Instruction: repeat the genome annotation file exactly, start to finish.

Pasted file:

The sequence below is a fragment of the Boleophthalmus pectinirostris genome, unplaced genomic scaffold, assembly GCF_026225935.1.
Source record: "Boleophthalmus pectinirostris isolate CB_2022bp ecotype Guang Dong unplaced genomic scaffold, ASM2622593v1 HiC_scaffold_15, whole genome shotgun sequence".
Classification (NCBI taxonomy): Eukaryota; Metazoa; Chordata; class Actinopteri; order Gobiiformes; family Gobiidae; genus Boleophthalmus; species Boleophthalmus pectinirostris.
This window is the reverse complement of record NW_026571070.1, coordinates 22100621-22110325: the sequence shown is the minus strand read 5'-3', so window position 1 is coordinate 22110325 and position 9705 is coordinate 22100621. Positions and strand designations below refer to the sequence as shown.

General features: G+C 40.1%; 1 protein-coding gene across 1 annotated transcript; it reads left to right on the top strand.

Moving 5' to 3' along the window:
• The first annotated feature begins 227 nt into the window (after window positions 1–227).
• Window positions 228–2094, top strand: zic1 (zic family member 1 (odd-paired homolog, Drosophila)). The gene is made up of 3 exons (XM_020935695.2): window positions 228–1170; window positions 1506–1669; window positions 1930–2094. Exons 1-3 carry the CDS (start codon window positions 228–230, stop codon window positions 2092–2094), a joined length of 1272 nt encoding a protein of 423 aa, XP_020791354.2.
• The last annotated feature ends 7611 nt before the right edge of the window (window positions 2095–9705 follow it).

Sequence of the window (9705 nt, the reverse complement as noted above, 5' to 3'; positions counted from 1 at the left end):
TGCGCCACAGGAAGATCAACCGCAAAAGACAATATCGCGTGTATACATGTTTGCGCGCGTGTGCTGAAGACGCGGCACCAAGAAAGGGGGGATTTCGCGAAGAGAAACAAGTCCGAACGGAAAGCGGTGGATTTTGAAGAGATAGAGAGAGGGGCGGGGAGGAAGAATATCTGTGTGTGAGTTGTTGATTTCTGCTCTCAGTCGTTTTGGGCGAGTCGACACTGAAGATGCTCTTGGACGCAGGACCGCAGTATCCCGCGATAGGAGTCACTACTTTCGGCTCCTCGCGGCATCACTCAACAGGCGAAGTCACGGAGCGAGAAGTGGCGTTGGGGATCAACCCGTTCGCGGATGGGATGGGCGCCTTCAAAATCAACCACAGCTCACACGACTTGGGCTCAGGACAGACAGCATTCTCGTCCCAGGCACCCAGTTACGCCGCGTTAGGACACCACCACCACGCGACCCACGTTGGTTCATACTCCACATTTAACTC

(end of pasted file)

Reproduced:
The sequence below is a fragment of the Boleophthalmus pectinirostris genome, unplaced genomic scaffold, assembly GCF_026225935.1.
Source record: "Boleophthalmus pectinirostris isolate CB_2022bp ecotype Guang Dong unplaced genomic scaffold, ASM2622593v1 HiC_scaffold_15, whole genome shotgun sequence".
Classification (NCBI taxonomy): Eukaryota; Metazoa; Chordata; class Actinopteri; order Gobiiformes; family Gobiidae; genus Boleophthalmus; species Boleophthalmus pectinirostris.
This window is the reverse complement of record NW_026571070.1, coordinates 22100621-22110325: the sequence shown is the minus strand read 5'-3', so window position 1 is coordinate 22110325 and position 9705 is coordinate 22100621. Positions and strand designations below refer to the sequence as shown.

General features: G+C 40.1%; 1 protein-coding gene across 1 annotated transcript; it reads left to right on the top strand.

Moving 5' to 3' along the window:
• The first annotated feature begins 227 nt into the window (after window positions 1–227).
• Window positions 228–2094, top strand: zic1 (zic family member 1 (odd-paired homolog, Drosophila)). The gene is made up of 3 exons (XM_020935695.2): window positions 228–1170; window positions 1506–1669; window positions 1930–2094. Exons 1-3 carry the CDS (start codon window positions 228–230, stop codon window positions 2092–2094), a joined length of 1272 nt encoding a protein of 423 aa, XP_020791354.2.
• The last annotated feature ends 7611 nt before the right edge of the window (window positions 2095–9705 follow it).

Sequence of the window (9705 nt, the reverse complement as noted above, 5' to 3'; positions counted from 1 at the left end):
TGCGCCACAGGAAGATCAACCGCAAAAGACAATATCGCGTGTATACATGTTTGCGCGCGTGTGCTGAAGACGCGGCACCAAGAAAGGGGGGATTTCGCGAAGAGAAACAAGTCCGAACGGAAAGCGGTGGATTTTGAAGAGATAGAGAGAGGGGCGGGGAGGAAGAATATCTGTGTGTGAGTTGTTGATTTCTGCTCTCAGTCGTTTTGGGCGAGTCGACACTGAAGATGCTCTTGGACGCAGGACCGCAGTATCCCGCGATAGGAGTCACTACTTTCGGCTCCTCGCGGCATCACTCAACAGGCGAAGTCACGGAGCGAGAAGTGGCGTTGGGGATCAACCCGTTCGCGGATGGGATGGGCGCCTTCAAAATCAACCACAGCTCACACGACTTGGGCTCAGGACAGACAGCATTCTCGTCCCAGGCACCCAGTTACGCCGCGTTAGGACACCACCACCACGCGACCCACGTTGGTTCATACTCCACATTTAACTC